A powerful 7.3 magnitude quake struck a remote part of eastern Indonesia on Monday and was felt as far away as the holiday island of Bali and northern Australia, officials said.
The quake hit at a depth of 208 kilometres (129 miles) south of Ambon island in the Banda Sea at 11:53 local time, the US Geological Survey (USGS) said. The Pacific Tsunami Warning Center said the quake was too deep to trigger a destructive wave.
There were no reports of casualties or any damage after the quake hit.
Indonesia's disaster agency said the tremor was felt in faraway Bali, while residents of the northern Australian city of Darwin also felt it.
The city evacuated parts of its central business district after the quake struck, the Australian Broadcasting Corporation reported.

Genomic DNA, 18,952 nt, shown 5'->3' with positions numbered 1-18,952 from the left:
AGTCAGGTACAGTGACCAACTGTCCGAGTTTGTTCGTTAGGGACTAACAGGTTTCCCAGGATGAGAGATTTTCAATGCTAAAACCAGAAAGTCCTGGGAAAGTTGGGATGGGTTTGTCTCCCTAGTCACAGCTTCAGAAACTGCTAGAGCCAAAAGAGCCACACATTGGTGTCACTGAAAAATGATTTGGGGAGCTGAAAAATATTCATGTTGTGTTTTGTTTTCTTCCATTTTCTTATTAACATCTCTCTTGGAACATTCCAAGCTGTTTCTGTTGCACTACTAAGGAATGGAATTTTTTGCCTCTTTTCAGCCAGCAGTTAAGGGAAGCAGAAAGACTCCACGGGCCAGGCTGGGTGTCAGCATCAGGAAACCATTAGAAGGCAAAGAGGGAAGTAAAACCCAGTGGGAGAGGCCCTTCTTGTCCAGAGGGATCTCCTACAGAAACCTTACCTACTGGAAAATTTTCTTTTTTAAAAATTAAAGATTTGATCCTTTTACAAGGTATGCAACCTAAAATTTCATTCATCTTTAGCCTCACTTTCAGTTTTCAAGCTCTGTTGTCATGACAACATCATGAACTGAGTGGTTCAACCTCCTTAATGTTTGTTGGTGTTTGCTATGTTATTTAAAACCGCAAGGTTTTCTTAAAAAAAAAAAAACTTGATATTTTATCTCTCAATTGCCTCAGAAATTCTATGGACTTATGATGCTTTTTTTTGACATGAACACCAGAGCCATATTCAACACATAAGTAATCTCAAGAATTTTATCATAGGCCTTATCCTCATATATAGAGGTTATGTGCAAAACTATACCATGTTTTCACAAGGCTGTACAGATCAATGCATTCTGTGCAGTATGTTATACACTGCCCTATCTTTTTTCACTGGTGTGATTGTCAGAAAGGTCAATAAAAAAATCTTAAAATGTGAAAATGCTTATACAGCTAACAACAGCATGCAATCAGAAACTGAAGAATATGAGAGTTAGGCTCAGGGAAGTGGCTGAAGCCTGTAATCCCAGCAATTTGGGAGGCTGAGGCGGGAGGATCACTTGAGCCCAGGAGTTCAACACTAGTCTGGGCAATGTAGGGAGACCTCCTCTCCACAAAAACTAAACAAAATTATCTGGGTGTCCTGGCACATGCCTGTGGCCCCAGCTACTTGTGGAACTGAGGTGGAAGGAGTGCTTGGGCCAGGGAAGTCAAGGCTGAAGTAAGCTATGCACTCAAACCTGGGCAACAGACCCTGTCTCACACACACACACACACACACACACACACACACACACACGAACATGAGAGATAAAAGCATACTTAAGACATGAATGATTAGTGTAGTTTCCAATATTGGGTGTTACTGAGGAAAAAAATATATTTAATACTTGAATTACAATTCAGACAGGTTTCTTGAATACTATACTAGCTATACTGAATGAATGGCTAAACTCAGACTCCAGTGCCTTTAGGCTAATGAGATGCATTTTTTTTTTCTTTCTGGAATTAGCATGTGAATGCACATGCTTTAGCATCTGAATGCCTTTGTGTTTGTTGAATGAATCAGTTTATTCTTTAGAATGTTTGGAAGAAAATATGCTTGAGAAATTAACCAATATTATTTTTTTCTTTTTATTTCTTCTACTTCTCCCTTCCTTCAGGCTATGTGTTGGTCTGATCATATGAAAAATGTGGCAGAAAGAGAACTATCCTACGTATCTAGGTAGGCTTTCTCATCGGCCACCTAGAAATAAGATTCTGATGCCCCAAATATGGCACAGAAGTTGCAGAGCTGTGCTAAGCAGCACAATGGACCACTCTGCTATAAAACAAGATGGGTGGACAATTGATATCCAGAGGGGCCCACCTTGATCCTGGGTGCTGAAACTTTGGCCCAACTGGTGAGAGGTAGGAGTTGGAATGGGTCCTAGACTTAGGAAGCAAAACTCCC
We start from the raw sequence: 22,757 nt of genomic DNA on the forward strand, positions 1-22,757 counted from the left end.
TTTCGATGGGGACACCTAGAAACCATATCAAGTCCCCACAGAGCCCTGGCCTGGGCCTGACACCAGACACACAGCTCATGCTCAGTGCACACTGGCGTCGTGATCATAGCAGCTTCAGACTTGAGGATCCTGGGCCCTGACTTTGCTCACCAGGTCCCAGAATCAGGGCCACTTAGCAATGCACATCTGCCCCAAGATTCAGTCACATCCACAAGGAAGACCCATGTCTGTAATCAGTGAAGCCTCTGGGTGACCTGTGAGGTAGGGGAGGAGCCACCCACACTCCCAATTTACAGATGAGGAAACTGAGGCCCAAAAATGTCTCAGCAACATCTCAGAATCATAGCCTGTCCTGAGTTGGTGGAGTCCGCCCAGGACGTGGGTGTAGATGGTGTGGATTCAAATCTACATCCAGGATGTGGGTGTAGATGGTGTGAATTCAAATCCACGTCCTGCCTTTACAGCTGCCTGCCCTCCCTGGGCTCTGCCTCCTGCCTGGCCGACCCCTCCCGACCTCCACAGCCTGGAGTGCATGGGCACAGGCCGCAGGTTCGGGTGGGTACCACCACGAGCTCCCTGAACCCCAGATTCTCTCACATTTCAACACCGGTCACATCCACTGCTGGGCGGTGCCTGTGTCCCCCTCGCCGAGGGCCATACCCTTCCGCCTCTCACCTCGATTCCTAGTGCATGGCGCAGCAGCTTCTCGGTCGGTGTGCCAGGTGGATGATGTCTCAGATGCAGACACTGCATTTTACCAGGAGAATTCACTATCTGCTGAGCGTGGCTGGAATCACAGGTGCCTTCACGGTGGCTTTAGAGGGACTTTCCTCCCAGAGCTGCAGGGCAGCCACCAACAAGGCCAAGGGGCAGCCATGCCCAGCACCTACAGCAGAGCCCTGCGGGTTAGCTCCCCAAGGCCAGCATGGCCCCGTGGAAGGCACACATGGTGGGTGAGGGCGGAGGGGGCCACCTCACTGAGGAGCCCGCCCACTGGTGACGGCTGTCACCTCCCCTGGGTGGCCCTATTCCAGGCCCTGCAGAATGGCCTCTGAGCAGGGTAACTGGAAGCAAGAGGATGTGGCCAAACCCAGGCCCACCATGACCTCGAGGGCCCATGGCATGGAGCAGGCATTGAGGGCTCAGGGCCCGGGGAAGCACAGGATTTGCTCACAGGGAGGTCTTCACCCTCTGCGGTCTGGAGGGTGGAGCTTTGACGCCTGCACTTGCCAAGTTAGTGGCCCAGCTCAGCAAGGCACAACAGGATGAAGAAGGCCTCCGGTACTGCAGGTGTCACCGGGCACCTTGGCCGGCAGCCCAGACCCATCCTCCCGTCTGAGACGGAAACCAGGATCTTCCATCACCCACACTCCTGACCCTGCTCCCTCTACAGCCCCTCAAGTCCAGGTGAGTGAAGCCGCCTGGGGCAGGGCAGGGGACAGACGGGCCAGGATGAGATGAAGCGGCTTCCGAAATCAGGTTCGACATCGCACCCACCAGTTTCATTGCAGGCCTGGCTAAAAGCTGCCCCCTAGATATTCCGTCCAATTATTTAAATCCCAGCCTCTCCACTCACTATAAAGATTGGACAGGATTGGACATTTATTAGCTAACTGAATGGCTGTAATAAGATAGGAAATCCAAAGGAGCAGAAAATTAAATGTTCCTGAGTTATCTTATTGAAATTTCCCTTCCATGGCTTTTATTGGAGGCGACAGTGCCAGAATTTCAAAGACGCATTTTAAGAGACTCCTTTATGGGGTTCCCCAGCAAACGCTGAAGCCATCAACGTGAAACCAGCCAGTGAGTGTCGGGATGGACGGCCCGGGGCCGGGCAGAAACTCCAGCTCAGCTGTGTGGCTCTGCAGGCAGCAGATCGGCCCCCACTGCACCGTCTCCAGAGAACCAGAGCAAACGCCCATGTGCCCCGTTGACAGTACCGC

Australia lies south of Indonesia, the world's biggest archipelago nation, which is regularly struck by quakes.
"Wow, that was quite an impact for #Darwin, hope everyone is safe," the bureau of meteorology in Australia's Northern Territory said on Twitter.
Earlier Monday, Indonesia's Papua province was hit by a 6.1-magnitude earthquake, about 240 kilometres (150 miles) west of the town of Abepura, at a relatively shallow depth of 21 kilometres, according to the USGS.
There were no immediate reports of casualties after that quake.
A shallower 6.3-magnitude tremor hit the area last week, but the damage was not extensive.
Indonesia experiences frequent seismic and volcanic activity due to its position on the Pacific "Ring of Fire", where tectonic plates collide.
Last year, a 7.5-magnitude quake and a subsequent tsunami in Palu on Sulawesi island killed more than 2,200 with a thousand more declared missing.
On December 26, 2004, a 9.1-magnitude earthquake struck Aceh province, causing a tsunami and killing more than 170,000.
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